Foliage deficit: an indicator of tree health

Foliage deficit refers to an estimation of tree foliage loss (graded from 0 to 100%). This indicator reflects all of the potential hazards to which the tree may be exposed.

It is in the tree's leaves that photosynthesis takes place and where water, mineral elements taken up from the soil and carbon dioxide (CO2) absorbed from the air are combined to create the compounds the tree needs to live. If the tree's foliage is reduced due to climatic events (droughts, hail, storms...), damage by pests (insects...), parasitic infestations (mistletoe...), fungi, nutrient or water deficiency in the soil or human disturbance (soil compaction, pollution...), the tree's growth, reproductive capacity or even survival can be affected.

Monitoring foliage deficit is therefore an interesting way to evaluate tree health and determine how trees respond to environmental stresses which may lead to dieback or decline.

An increase in foliage deficit indicates that the tree's health is deteriorating; inversely, a decreasing foliage deficit indicates an improvement in overall tree health.

Monitoring tree health

Observed trends: contrasting results depending on tree species

From 1999 to 2009 (no foliage observations were made in 2003), a trend toward a limited increase in foliage deficit was often observed. However, more locally, trends differed from site to site, and in certain cases, foliage deficit decreased. These differences depended in particular on tree species.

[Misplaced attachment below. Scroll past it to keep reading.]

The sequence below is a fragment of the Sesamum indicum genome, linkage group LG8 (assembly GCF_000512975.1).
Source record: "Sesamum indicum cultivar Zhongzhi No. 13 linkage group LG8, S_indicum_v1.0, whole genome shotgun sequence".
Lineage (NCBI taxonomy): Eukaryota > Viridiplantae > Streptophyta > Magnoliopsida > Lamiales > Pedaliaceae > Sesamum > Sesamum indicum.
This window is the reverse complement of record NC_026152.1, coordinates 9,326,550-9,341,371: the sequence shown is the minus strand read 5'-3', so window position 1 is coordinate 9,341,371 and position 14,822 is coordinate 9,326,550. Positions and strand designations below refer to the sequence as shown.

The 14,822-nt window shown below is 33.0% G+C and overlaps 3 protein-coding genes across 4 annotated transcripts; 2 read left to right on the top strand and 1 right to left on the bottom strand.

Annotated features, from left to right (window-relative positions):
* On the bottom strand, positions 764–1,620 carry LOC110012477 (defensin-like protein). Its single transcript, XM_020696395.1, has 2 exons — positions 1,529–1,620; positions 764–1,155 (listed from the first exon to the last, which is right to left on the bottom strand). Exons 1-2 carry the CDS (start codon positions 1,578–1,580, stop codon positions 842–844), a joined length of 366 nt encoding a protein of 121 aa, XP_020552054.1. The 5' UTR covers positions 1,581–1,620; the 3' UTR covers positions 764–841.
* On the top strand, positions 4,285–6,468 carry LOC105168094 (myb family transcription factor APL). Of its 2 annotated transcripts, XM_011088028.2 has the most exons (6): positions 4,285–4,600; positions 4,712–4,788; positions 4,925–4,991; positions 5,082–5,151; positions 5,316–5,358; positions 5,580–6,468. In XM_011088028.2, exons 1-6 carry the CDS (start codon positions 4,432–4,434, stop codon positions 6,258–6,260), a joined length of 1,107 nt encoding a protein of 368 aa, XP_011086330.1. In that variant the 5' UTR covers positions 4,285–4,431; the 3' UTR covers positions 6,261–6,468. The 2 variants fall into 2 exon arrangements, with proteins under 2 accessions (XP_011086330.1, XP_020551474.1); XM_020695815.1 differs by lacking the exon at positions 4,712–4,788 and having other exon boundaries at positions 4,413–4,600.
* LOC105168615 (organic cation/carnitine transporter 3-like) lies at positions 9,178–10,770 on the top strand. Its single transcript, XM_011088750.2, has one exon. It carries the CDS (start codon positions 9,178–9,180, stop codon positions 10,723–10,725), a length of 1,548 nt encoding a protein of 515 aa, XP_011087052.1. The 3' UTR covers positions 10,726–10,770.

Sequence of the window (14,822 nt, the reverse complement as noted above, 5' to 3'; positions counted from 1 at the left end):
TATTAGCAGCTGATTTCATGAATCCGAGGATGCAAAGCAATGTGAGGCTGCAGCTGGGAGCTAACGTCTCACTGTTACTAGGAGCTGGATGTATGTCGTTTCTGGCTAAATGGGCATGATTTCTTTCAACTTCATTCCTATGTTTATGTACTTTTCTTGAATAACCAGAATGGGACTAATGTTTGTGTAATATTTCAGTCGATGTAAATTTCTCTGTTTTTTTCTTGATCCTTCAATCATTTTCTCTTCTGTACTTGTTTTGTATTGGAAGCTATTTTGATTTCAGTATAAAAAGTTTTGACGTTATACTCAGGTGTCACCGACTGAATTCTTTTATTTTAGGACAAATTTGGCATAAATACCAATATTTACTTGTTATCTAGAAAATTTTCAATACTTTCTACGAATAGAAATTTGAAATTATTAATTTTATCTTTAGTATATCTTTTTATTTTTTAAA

For silver fir and Scots pine, a stable foliage deficit rate of around 10% was observed. For European spruce, sessile oak and beech, the foliage deficit increased after 2004 in the aftermath of the drought/heat wave in 2003, then stabilised during the following years (at 20% for European spruce and beech and at 25% for sessile oak). Pedunculate oak showed a different trend: after an increase in foliage deficit in the years following 2003, quite rapidly the deficit returned to levels similar, or even inferior (20%) to those before 2003.

Map showing trends in foliage deficit (from 1997 to 2009) in the RENECOFOR stands
Map showing trends in foliage deficit (from 1997 to 2009) in the RENECOFOR stands Titre accessibilité : Map showing trends in foliage deficit (from 1997 to 2009) in the RENECOFOR - ©Sébastien Cecchini / ONF

What are the main causes of variation in foliage deficit ?

Many different factors can cause leaf loss but the main parameters explaining the variations in foliage deficit from one year to the next are linked to the amount of water available to the trees. Typically, a foliage deficit is observed in the years following a drought. However, in some cases, the reverse is true, with a foliage deficit appearing after a rainy year.

The amount of water available to trees does not depend solely on precipitation. The ability of the soil to store water must also be taken into account. Indeed, a drought will not have the same impact on a stand growing in soil with a limited water storage capacity as it will if the soil has a high storage capacity. Furthermore, some soils can become temporarily waterlogged, thus preventing the tree roots from breathing.

What does foliage deficit reflect in terms of tree growth ?

On average, trees which are subjected to a higher foliage deficit show less diameter growth. Compared to perfectly healthy trees, this reduction is visible from the first stages of foliage deficit, then intensifies as foliage is lost (1% loss in foliage ≈ 1% decrease in growth rate).